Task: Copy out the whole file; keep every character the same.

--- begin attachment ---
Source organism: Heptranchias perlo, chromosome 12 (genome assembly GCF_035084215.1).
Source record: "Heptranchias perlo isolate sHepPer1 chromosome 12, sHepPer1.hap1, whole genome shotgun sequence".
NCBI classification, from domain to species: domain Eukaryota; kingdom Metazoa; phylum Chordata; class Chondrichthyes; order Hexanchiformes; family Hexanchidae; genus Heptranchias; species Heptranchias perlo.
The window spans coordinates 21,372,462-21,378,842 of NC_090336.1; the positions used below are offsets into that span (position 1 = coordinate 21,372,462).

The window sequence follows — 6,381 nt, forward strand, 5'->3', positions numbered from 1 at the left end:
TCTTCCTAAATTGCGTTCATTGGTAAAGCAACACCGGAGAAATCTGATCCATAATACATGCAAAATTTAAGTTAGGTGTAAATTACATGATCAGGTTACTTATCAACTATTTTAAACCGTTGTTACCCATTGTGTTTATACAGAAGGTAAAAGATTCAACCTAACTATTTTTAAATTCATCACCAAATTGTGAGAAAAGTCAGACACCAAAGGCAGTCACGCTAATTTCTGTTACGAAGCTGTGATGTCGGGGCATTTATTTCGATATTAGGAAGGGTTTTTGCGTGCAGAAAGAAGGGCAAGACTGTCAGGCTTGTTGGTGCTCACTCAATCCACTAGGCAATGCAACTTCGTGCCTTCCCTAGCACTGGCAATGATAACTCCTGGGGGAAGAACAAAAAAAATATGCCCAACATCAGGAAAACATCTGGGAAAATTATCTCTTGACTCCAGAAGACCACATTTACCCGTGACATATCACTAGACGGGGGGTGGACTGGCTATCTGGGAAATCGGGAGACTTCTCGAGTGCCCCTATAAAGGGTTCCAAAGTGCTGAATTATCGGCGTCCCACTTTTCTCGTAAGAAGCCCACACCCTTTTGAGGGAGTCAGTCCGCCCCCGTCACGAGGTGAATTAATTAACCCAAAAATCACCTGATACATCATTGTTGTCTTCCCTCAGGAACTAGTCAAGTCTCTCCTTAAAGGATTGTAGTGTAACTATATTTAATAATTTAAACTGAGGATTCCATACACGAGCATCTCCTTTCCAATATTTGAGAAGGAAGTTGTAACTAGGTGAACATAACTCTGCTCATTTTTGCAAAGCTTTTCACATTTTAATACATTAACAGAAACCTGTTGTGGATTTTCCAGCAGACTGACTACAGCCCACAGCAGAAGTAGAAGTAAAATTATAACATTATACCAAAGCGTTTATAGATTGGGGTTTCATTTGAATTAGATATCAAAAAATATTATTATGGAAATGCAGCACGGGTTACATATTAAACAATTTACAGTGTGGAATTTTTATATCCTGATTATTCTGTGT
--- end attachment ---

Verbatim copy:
Source organism: Heptranchias perlo, chromosome 12 (genome assembly GCF_035084215.1).
Source record: "Heptranchias perlo isolate sHepPer1 chromosome 12, sHepPer1.hap1, whole genome shotgun sequence".
NCBI classification, from domain to species: domain Eukaryota; kingdom Metazoa; phylum Chordata; class Chondrichthyes; order Hexanchiformes; family Hexanchidae; genus Heptranchias; species Heptranchias perlo.
The window spans coordinates 21,372,462-21,378,842 of NC_090336.1; the positions used below are offsets into that span (position 1 = coordinate 21,372,462).

The window sequence follows — 6,381 nt, forward strand, 5'->3', positions numbered from 1 at the left end:
TCTTCCTAAATTGCGTTCATTGGTAAAGCAACACCGGAGAAATCTGATCCATAATACATGCAAAATTTAAGTTAGGTGTAAATTACATGATCAGGTTACTTATCAACTATTTTAAACCGTTGTTACCCATTGTGTTTATACAGAAGGTAAAAGATTCAACCTAACTATTTTTAAATTCATCACCAAATTGTGAGAAAAGTCAGACACCAAAGGCAGTCACGCTAATTTCTGTTACGAAGCTGTGATGTCGGGGCATTTATTTCGATATTAGGAAGGGTTTTTGCGTGCAGAAAGAAGGGCAAGACTGTCAGGCTTGTTGGTGCTCACTCAATCCACTAGGCAATGCAACTTCGTGCCTTCCCTAGCACTGGCAATGATAACTCCTGGGGGAAGAACAAAAAAAATATGCCCAACATCAGGAAAACATCTGGGAAAATTATCTCTTGACTCCAGAAGACCACATTTACCCGTGACATATCACTAGACGGGGGGTGGACTGGCTATCTGGGAAATCGGGAGACTTCTCGAGTGCCCCTATAAAGGGTTCCAAAGTGCTGAATTATCGGCGTCCCACTTTTCTCGTAAGAAGCCCACACCCTTTTGAGGGAGTCAGTCCGCCCCCGTCACGAGGTGAATTAATTAACCCAAAAATCACCTGATACATCATTGTTGTCTTCCCTCAGGAACTAGTCAAGTCTCTCCTTAAAGGATTGTAGTGTAACTATATTTAATAATTTAAACTGAGGATTCCATACACGAGCATCTCCTTTCCAATATTTGAGAAGGAAGTTGTAACTAGGTGAACATAACTCTGCTCATTTTTGCAAAGCTTTTCACATTTTAATACATTAACAGAAACCTGTTGTGGATTTTCCAGCAGACTGACTACAGCCCACAGCAGAAGTAGAAGTAAAATTATAACATTATACCAAAGCGTTTATAGATTGGGGTTTCATTTGAATTAGATATCAAAAAATATTATTATGGAAATGCAGCACGGGTTACATATTAAACAATTTACAGTGTGGAATTTTTATATCCTGATTATTCTGTGT